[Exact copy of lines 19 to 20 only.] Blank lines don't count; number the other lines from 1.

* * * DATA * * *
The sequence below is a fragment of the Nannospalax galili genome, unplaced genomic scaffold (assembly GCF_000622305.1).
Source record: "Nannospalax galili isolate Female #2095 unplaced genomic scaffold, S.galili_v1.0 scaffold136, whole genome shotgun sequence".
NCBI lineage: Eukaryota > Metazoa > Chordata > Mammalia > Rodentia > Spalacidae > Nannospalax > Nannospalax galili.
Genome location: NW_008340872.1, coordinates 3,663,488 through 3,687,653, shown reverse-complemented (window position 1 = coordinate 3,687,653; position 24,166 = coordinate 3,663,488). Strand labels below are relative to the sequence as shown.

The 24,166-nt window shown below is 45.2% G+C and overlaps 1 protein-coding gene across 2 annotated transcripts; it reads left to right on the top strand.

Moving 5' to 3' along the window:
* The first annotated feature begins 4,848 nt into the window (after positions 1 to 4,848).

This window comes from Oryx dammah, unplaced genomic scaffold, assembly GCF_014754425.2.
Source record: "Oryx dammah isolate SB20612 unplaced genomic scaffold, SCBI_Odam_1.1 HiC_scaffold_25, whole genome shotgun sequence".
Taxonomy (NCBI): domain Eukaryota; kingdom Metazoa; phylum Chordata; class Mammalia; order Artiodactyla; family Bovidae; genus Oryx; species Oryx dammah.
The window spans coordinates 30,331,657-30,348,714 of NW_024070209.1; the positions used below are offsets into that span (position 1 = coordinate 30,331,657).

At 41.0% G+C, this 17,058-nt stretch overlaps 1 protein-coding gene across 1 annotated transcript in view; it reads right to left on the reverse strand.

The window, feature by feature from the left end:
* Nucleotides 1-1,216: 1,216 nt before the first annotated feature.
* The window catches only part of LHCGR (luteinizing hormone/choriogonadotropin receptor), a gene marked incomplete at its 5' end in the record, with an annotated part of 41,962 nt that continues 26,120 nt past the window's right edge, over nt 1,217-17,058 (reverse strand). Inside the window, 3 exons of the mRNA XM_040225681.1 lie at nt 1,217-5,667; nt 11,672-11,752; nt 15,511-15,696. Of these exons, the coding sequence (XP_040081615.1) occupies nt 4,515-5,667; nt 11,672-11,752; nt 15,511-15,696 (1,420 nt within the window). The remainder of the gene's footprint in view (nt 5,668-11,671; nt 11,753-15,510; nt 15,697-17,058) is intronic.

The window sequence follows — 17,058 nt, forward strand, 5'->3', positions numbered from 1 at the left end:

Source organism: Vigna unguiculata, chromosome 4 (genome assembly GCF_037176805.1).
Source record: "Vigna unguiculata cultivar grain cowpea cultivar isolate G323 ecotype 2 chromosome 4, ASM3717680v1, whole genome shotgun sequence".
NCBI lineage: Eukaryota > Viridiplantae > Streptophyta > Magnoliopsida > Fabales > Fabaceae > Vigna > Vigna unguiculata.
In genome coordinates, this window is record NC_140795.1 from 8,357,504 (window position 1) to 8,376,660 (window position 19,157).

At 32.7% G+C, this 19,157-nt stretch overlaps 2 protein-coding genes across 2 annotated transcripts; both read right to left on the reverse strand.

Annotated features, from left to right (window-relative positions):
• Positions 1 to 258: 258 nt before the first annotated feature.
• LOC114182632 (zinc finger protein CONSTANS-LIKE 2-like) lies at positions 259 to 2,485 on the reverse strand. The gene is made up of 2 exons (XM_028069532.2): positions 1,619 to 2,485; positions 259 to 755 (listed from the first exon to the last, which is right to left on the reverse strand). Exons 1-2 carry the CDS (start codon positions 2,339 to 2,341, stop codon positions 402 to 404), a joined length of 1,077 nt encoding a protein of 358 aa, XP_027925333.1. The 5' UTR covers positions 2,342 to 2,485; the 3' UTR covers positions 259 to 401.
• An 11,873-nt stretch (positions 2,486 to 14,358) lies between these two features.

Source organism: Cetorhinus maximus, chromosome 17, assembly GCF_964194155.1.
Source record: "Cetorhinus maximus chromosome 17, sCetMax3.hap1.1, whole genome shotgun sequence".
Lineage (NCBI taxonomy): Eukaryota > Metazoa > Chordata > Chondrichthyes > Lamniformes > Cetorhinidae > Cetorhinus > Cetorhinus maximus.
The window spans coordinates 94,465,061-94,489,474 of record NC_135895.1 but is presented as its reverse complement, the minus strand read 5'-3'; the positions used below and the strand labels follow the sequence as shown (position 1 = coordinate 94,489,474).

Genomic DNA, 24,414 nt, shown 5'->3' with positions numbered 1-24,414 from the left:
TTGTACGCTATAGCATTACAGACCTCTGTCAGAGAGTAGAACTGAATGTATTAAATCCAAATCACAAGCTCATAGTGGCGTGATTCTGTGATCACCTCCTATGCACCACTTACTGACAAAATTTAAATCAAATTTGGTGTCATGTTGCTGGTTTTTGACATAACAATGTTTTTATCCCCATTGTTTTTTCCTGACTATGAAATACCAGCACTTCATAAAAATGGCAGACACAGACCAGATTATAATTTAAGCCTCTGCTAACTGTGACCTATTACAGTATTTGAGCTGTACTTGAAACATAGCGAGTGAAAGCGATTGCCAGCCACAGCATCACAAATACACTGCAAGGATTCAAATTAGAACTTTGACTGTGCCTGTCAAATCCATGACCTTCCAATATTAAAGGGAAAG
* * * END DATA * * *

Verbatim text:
NCBI lineage: Eukaryota > Viridiplantae > Streptophyta > Magnoliopsida > Fabales > Fabaceae > Vigna > Vigna unguiculata.
In genome coordinates, this window is record NC_140795.1 from 8,357,504 (window position 1) to 8,376,660 (window position 19,157).